App review: Sarahah

What is Sarahah?

Available on both Google Play and the App Store, Sarahah (pronounced ‘Sarah-ah’) has grown in popularity since its release in June 2017.

Sarahah is primarily a communications app. It’s free and shows no adverts.

Who is Sarahah suitable for?

Sarahah make no reference to minimum ages within their Terms and Conditions documents, but Apple rate it as a 17+ app.

How is Sarahah used?

Sarahah is used to communicate. Signed in users can find other users by searching for their names or usernames; from there, messages can be easily sent and these appear on a ‘Received’ page within the app. All messages that are sent are done so anonymously, meaning that unless they are signed, there’s no way of knowing who sent them. The anonymous nature of the app means that users can’t just simply reply to each other’s messages.

After signing up, each user is given a personalised link; this link can then be shared and it allows anyone with access to it to message or provide feedback to that user anonymously (unless the app’s default privacy settings are changed.) This means that non-signed in users can message Sarahah users. Some users add their Sarahah personalised links to their other social networking profiles for easy access.

What about privacy?

Users have the ability to control whether they appear when searched for and they can also stop non-registered users from messaging them.

The default privacy settings are as follows:

Users have a profile and this can contain a picture and a full name.

What are the online safety considerations?

One of Sarahah’s taglines is: ‘Get honest feedback from your coworkers and friends’. The app is designed to allow users to send critical feedback to and be honest with their friends. This kind of system, where anonymous messages can very easily be sent, could lead to cyber bullying or trolling.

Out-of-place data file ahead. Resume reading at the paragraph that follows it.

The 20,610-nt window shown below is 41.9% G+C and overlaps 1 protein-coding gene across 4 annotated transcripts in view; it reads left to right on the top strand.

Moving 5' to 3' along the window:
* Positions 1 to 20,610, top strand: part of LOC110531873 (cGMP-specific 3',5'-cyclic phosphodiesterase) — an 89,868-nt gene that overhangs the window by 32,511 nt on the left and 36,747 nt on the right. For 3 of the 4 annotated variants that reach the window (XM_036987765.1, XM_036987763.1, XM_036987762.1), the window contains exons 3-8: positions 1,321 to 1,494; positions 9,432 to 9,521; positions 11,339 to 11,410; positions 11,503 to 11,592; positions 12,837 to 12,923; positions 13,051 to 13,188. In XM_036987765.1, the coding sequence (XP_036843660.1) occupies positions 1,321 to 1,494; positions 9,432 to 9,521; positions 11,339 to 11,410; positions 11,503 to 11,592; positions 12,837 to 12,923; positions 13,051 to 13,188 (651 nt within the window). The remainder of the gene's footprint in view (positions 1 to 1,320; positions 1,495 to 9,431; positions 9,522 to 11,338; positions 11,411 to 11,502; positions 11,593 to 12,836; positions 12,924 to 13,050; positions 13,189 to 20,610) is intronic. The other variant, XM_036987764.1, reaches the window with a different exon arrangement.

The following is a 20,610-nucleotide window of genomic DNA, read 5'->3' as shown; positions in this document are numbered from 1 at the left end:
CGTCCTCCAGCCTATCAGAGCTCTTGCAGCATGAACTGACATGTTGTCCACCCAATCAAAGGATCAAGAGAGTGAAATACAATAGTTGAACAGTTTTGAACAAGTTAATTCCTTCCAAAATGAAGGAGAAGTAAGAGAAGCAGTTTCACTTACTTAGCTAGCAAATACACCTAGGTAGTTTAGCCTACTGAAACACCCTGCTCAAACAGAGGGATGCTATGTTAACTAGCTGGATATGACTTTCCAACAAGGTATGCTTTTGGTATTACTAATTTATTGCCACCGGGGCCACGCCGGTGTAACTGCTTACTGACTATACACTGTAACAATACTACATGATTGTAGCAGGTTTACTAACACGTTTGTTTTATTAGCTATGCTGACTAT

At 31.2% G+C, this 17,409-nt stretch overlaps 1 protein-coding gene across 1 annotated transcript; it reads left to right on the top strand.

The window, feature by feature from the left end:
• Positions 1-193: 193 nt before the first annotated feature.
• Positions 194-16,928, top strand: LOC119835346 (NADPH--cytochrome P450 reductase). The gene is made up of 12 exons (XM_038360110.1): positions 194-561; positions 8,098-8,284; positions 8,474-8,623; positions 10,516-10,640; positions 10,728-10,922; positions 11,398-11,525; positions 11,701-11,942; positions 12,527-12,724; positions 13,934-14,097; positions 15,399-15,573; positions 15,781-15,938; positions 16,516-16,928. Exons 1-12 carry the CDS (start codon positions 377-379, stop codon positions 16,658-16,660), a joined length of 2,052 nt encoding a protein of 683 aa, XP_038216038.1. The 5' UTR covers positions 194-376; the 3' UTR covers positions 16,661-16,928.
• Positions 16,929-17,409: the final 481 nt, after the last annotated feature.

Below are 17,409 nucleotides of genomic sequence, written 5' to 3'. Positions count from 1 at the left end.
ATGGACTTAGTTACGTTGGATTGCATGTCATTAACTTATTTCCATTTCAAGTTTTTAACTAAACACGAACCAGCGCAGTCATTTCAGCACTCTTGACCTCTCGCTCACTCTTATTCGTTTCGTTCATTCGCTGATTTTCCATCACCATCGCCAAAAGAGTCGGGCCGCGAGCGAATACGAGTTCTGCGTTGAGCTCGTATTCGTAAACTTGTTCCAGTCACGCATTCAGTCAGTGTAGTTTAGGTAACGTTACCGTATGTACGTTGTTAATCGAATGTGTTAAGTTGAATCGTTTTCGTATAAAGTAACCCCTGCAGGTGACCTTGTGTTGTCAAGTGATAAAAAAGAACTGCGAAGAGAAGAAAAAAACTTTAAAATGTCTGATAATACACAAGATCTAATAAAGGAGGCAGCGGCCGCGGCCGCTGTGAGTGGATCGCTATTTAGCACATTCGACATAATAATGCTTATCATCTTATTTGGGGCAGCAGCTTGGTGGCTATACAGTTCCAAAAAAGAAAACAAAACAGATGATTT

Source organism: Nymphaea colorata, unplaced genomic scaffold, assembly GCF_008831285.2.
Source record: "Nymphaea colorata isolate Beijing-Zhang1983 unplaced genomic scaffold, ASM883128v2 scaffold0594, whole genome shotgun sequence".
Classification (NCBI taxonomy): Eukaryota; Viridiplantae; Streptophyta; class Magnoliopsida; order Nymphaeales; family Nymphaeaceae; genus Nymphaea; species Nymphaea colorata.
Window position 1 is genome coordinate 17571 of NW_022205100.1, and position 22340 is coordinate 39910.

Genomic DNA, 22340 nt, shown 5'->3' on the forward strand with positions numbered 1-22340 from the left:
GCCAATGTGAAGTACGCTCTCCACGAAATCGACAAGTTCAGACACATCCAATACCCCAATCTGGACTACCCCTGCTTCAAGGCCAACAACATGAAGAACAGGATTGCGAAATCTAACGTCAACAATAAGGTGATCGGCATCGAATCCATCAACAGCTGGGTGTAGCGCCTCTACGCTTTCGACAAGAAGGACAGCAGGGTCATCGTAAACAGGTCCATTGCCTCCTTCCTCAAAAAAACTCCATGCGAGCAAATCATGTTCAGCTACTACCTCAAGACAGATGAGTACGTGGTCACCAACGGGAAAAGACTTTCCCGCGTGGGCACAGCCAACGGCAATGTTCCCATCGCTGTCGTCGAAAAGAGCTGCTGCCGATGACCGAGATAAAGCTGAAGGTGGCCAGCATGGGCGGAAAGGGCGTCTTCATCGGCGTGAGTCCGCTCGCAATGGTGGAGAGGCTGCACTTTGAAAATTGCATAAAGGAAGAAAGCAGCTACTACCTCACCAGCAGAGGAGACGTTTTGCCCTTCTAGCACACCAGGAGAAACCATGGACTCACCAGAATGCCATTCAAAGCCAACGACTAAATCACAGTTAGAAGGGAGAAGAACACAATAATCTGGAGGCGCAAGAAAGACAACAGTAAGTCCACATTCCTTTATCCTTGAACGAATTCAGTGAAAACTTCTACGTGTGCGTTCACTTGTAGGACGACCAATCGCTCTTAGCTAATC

Users can report messages that they dislike, but there’s no explanation as to what happens to reported messages.

There’s also no word or phrase filter in operation, meaning that messages with offensive words in them are delivered successfully.

As the system is so open, it could easily be exploited by advertisers looking to reach wide audiences.

Understanding and responding to sexting

The NSPCC has created the above video to help younger children think before they share and consider the implications of what they share.

What is sexting?

Now often referred to as ‘youth produced sexual imagery’, sexting is where someone shares nude, partially-nude or sexual images/videos of themselves or others. Sending explicit messages can also be classed as sexting. As well as being illegal (for under 18s), sexting can cause serious distress and can lead to various unwanted consequences.

Why sext?

There are many reasons young people sext. These may include:

  • Being put under pressure from a boyfriend/girlfriend
  • Being put under pressure from someone looking to exploit (grooming)
  • A desire to explore sexuality and feelings using technology
  • A wish to flirt
  • The belief that it’s normal behaviour

What young people need to understand

It’s crucial that young people understand the risks and dangers of sexting. Firstly, even if they believe that an image or video they shared with someone will stay private, there’s little stopping that person forwarding it to their friends or making it public. Stopping an image spreading online can be tricky and if young people understand this, and understand that once something is online it could be there forever, this will help them consider the potential consequences of their actions.

Young people also need to understand that being in possession of naked/semi-naked images of people under 18 is against the law. It’s even illegal for them to take an explicit picture or video of themselves.

As the youth of today face many pressures, it’s vital that they understand their rights and that they can say ‘no’ if they ever feel uncomfortable with a request. Although adults sext, young people shouldn’t perceive it as ‘normal’ behaviour.